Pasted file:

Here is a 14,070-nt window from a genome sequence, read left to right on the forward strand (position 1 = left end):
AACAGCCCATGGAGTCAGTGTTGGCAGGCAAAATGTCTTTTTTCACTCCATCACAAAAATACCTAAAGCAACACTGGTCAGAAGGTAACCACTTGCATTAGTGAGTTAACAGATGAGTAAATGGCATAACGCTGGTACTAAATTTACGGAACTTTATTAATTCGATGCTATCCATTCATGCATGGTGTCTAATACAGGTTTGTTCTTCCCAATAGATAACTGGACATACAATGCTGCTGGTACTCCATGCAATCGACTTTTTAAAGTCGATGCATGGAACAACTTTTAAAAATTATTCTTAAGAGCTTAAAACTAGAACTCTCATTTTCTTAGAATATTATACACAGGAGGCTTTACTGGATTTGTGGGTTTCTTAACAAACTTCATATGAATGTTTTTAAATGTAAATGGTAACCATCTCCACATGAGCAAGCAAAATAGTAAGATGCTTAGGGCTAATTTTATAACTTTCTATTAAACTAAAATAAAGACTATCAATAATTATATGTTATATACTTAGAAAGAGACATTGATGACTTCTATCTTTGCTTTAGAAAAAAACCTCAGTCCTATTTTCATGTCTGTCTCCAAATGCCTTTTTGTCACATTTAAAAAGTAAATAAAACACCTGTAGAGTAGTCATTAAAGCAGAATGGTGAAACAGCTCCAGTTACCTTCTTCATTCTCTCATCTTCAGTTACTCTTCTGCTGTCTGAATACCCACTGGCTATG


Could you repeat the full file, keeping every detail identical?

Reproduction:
Here is a 14,070-nt window from a genome sequence, read left to right on the forward strand (position 1 = left end):
AACAGCCCATGGAGTCAGTGTTGGCAGGCAAAATGTCTTTTTTCACTCCATCACAAAAATACCTAAAGCAACACTGGTCAGAAGGTAACCACTTGCATTAGTGAGTTAACAGATGAGTAAATGGCATAACGCTGGTACTAAATTTACGGAACTTTATTAATTCGATGCTATCCATTCATGCATGGTGTCTAATACAGGTTTGTTCTTCCCAATAGATAACTGGACATACAATGCTGCTGGTACTCCATGCAATCGACTTTTTAAAGTCGATGCATGGAACAACTTTTAAAAATTATTCTTAAGAGCTTAAAACTAGAACTCTCATTTTCTTAGAATATTATACACAGGAGGCTTTACTGGATTTGTGGGTTTCTTAACAAACTTCATATGAATGTTTTTAAATGTAAATGGTAACCATCTCCACATGAGCAAGCAAAATAGTAAGATGCTTAGGGCTAATTTTATAACTTTCTATTAAACTAAAATAAAGACTATCAATAATTATATGTTATATACTTAGAAAGAGACATTGATGACTTCTATCTTTGCTTTAGAAAAAAACCTCAGTCCTATTTTCATGTCTGTCTCCAAATGCCTTTTTGTCACATTTAAAAAGTAAATAAAACACCTGTAGAGTAGTCATTAAAGCAGAATGGTGAAACAGCTCCAGTTACCTTCTTCATTCTCTCATCTTCAGTTACTCTTCTGCTGTCTGAATACCCACTGGCTATG